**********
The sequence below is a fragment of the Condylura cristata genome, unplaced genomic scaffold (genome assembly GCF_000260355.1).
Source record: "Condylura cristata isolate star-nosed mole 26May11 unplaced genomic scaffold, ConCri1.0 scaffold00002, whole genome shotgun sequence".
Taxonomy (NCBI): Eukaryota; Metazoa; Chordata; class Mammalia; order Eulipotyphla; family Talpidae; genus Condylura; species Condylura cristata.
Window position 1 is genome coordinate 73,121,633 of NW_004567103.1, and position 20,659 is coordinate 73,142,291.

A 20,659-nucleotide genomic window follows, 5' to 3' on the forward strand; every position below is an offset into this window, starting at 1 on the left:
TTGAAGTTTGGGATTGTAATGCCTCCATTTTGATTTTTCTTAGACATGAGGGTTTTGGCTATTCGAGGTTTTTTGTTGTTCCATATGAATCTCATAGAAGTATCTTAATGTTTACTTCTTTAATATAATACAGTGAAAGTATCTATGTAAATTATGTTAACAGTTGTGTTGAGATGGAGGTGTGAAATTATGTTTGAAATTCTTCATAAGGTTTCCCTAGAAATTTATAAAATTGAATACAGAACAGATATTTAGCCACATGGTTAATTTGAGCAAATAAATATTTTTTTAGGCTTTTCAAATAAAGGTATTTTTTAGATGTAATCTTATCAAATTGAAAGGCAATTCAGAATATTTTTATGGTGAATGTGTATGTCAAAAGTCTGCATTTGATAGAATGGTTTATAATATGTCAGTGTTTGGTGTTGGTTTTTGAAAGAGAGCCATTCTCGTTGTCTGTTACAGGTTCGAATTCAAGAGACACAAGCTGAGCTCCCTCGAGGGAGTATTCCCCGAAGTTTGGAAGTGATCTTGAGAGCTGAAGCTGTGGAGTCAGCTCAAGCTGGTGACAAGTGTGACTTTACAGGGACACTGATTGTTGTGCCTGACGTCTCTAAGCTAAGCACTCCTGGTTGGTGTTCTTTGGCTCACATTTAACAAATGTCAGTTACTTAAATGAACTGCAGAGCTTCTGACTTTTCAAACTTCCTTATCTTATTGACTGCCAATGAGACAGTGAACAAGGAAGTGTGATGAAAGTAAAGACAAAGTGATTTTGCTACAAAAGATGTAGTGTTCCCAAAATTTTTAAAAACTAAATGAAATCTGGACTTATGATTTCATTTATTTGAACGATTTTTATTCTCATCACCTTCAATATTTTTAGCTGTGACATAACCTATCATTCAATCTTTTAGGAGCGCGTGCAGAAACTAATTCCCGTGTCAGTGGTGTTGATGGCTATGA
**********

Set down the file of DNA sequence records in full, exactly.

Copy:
The sequence below is a fragment of the Condylura cristata genome, unplaced genomic scaffold (genome assembly GCF_000260355.1).
Source record: "Condylura cristata isolate star-nosed mole 26May11 unplaced genomic scaffold, ConCri1.0 scaffold00002, whole genome shotgun sequence".
Taxonomy (NCBI): Eukaryota; Metazoa; Chordata; class Mammalia; order Eulipotyphla; family Talpidae; genus Condylura; species Condylura cristata.
Window position 1 is genome coordinate 73,121,633 of NW_004567103.1, and position 20,659 is coordinate 73,142,291.

A 20,659-nucleotide genomic window follows, 5' to 3' on the forward strand; every position below is an offset into this window, starting at 1 on the left:
TTGAAGTTTGGGATTGTAATGCCTCCATTTTGATTTTTCTTAGACATGAGGGTTTTGGCTATTCGAGGTTTTTTGTTGTTCCATATGAATCTCATAGAAGTATCTTAATGTTTACTTCTTTAATATAATACAGTGAAAGTATCTATGTAAATTATGTTAACAGTTGTGTTGAGATGGAGGTGTGAAATTATGTTTGAAATTCTTCATAAGGTTTCCCTAGAAATTTATAAAATTGAATACAGAACAGATATTTAGCCACATGGTTAATTTGAGCAAATAAATATTTTTTTAGGCTTTTCAAATAAAGGTATTTTTTAGATGTAATCTTATCAAATTGAAAGGCAATTCAGAATATTTTTATGGTGAATGTGTATGTCAAAAGTCTGCATTTGATAGAATGGTTTATAATATGTCAGTGTTTGGTGTTGGTTTTTGAAAGAGAGCCATTCTCGTTGTCTGTTACAGGTTCGAATTCAAGAGACACAAGCTGAGCTCCCTCGAGGGAGTATTCCCCGAAGTTTGGAAGTGATCTTGAGAGCTGAAGCTGTGGAGTCAGCTCAAGCTGGTGACAAGTGTGACTTTACAGGGACACTGATTGTTGTGCCTGACGTCTCTAAGCTAAGCACTCCTGGTTGGTGTTCTTTGGCTCACATTTAACAAATGTCAGTTACTTAAATGAACTGCAGAGCTTCTGACTTTTCAAACTTCCTTATCTTATTGACTGCCAATGAGACAGTGAACAAGGAAGTGTGATGAAAGTAAAGACAAAGTGATTTTGCTACAAAAGATGTAGTGTTCCCAAAATTTTTAAAAACTAAATGAAATCTGGACTTATGATTTCATTTATTTGAACGATTTTTATTCTCATCACCTTCAATATTTTTAGCTGTGACATAACCTATCATTCAATCTTTTAGGAGCGCGTGCAGAAACTAATTCCCGTGTCAGTGGTGTTGATGGCTATGA